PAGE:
There are several limitations of this study. While the prospective memory screen used in our study was specifically developed with a pediatric population in mind and has face validity, it is not a standard tool used in psychometric evaluation. However, no other “gold standard” exists. One could argue the shorter tasks measured working memory and not prospective memory, thereby limiting our findings.

The demographic characteristics of our participants were not representative of a broader T1DM population. Our final study population consisted primarily of academically high-achieving children from well-educated, middle to upper class families. As prospective memory is an integral component of daily functioning and success, this self-selected group likely has higher prospective memory skills compared to a more general population of families with children with T1DM. Second, the majority of the participants used intensive insulin regimens and maintained desirable HbA1Cs. It is possible that the prescribing physicians unknowingly assessed aspects of prospective memory skills of these children and their parents and deemed them capable of remembering to carry out the tasks needed for success with an intensive insulin regimen. Third, patients with lower HbA1C, and arguably better prospective memory, may have been more willing to volunteer for the study. Patients with poor glycemic control often failed to come to appointments, theoretically due to deficits in prospective memory, and thus had fewer opportunities to be asked to participate. Generally these patients and their families are seen as “unmotivated” to care for T1DM by health care providers; this lack of motivation may actually represent poor prospective memory skills which make diabetic care that much more challenging for these families.

Mean HbA1C of the 20 consented children who ultimately did not participate in the study despite reminder phone calls and opportunities to reschedule was 9% compared to 7.9% of those who completed the study. As the reminder phone calls were directed to the parents, one must question the adults’ prospective memory and its role in the children’s glycemic control. Future examination of this relationship is warranted, particularly in younger patients in whom adults generally assume responsibility for providing the child’s diabetic care.

The lack of significant relationships between frequency of hypoglycemia and prospective memory, academic achievement, and full-scale IQ may not be generalizable to a more diverse sample of children with higher rates of hypoglycemia. Only 20% of the families reported one or more episode of severe hypoglycemia. The accuracy of this occurrence rate is limited by parental recall and individual interpretation of severe hypoglycemia. The lack of association between lower SES and cognitive functioning may also be due to the homogeneity of our sample, with virtually all of the families earning well above our national poverty threshold.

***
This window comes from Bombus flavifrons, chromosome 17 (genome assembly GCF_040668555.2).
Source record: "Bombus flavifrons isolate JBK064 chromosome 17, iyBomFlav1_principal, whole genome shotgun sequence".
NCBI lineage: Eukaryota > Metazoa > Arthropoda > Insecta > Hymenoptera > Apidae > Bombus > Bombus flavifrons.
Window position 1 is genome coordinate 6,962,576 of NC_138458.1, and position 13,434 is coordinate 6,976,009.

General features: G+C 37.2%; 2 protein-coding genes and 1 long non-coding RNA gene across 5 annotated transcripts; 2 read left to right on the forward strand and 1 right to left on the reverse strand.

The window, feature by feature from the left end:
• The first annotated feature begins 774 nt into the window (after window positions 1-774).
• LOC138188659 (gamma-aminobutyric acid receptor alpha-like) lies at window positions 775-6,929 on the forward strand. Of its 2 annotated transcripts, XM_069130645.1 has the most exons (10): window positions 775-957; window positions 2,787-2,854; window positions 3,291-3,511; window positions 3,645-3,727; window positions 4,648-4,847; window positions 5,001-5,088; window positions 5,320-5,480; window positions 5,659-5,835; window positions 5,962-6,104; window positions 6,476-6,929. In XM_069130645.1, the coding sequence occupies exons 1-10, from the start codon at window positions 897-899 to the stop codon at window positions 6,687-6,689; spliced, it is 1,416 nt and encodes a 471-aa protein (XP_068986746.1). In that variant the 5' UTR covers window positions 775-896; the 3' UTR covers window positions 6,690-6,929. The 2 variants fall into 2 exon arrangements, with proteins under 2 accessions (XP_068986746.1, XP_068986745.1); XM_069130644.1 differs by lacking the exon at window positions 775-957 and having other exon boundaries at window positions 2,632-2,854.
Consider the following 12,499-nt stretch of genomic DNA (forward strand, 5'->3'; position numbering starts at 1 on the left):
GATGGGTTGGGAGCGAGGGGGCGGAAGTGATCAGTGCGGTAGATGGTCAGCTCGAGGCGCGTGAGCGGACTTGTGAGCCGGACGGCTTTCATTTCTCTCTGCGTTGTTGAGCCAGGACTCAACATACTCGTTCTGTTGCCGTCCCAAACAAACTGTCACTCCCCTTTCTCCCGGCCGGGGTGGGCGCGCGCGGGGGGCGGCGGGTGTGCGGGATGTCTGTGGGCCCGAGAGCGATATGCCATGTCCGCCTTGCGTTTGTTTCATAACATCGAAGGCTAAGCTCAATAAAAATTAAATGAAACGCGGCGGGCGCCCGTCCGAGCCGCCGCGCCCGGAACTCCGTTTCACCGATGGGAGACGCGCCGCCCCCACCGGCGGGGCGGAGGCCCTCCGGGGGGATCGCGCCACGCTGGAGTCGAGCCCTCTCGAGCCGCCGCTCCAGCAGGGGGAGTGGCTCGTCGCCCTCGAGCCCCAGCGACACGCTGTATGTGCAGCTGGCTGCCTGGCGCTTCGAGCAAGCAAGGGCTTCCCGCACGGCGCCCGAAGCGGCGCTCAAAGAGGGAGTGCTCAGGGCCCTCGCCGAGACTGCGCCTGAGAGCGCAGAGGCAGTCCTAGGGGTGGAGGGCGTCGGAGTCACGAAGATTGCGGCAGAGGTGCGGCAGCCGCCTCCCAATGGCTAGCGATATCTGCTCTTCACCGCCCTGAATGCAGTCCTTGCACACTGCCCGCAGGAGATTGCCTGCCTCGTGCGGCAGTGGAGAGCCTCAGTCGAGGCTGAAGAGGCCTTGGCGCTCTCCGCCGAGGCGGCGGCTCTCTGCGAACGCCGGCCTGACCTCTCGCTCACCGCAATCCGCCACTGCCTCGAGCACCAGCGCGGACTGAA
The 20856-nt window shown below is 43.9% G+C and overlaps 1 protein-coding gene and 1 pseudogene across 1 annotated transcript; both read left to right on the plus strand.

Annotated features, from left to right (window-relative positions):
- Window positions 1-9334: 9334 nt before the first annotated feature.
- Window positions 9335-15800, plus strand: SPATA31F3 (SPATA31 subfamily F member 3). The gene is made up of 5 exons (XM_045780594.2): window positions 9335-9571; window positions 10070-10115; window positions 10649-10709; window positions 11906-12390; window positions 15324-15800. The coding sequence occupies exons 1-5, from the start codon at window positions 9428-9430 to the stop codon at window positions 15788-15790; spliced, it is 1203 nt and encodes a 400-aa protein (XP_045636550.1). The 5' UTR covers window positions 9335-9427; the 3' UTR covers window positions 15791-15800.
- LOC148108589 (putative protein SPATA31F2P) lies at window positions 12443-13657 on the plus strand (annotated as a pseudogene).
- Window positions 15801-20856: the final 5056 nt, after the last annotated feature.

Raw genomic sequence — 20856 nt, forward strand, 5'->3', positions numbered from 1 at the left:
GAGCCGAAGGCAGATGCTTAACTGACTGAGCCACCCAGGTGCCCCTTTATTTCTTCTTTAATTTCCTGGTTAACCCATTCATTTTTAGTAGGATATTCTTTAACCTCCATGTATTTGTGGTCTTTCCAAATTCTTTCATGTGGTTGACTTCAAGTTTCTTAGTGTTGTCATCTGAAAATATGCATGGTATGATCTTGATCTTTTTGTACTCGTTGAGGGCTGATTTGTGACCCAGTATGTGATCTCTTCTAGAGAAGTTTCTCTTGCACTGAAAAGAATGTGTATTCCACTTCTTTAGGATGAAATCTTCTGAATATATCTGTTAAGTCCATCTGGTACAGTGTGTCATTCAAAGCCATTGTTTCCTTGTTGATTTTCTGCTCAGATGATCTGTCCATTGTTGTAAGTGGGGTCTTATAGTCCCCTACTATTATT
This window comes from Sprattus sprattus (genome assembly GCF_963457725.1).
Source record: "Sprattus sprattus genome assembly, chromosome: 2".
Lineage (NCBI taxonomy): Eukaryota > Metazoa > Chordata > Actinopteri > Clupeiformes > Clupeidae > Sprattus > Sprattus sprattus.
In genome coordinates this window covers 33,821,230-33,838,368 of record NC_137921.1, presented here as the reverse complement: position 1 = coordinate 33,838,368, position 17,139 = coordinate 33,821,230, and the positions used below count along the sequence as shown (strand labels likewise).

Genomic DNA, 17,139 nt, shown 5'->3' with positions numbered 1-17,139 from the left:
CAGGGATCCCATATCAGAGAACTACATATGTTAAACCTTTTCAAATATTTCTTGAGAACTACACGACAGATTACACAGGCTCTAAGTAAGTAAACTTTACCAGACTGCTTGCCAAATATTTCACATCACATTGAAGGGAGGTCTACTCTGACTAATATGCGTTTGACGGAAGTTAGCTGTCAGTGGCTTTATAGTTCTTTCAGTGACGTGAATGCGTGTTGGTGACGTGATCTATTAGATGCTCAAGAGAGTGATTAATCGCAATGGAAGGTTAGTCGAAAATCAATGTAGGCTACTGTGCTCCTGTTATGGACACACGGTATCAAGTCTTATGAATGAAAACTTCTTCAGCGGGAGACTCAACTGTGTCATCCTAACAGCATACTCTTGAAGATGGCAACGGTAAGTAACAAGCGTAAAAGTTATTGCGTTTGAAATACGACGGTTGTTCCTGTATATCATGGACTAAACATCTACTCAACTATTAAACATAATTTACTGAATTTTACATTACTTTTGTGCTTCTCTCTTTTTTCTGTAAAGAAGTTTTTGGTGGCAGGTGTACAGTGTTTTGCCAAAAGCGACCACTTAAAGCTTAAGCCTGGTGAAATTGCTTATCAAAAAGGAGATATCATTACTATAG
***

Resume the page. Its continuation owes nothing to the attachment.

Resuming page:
Conclusions

Our study introduces the idea that prospective memory and glycemic control may be interrelated in children with T1DM. The association between the 20 minute EBT score and hemoglobin A1C and not the 20 minute TBT raises the possibility that diabetic control only affects event based prospective memory. Further studies need to be conducted to determine causal linkage and direction, as it is equally plausible that either a high HbA1C negatively impacts one’s prospective memory or poor prospective memory predicts difficulty adhering to a diabetic regimen. Additional studies are warranted to determine if deficits in EBT prospective memory are reproducible and to determine how disease duration and fluctuations in HbA1C serially influence this aspect of prospective memory.

Abbreviations

T1DM: Type One Diabetes Mellitus; HbA1C: Hemoglobin A1C; GCRC: General Clinical Research Center; BG: Blood glucose; BRIEF: Behavior Rating Inventory of Executive Functions; SES: Socio-economic status; EBT: Event based task; TBT: Time based task.

Competing interests

The authors declare that they have no competing interests.

Authors’ contributions

JNO conceived of the study, participated in its design, authored the protocol and consent/assent forms submitted for review by the institutional review board, recruited subjects, helped scored the data collected, participated in data analysis, and drafted the manuscript with the exception of the section on statistical analysis. DD participated in the design of the study, completed the statistical analyses, and authored the section on statistical analysis. TAW participated in the study design, edited all material submitted to the institutional review board, recruited subjects, and played a large role in editing the manuscript. TP participated in study design, authored PROMS and trained the GCRC nurse staff in its administration as well as the other cognitive tests, helped in scoring the data collected, and helped draft the manuscript. All authors read and approved the final manuscript.

Acknowledgements

The authors would like to thank Drs. Janet Fischel and Catherine Messina for their invaluable contributions in editing the final manuscript, Patricia Noren, LPN for her time and dedication in learning how to administer the PROMS and other cognitive tests, and the GCRC for their generous grant and providing the physical space and nursing staff to carry out our study.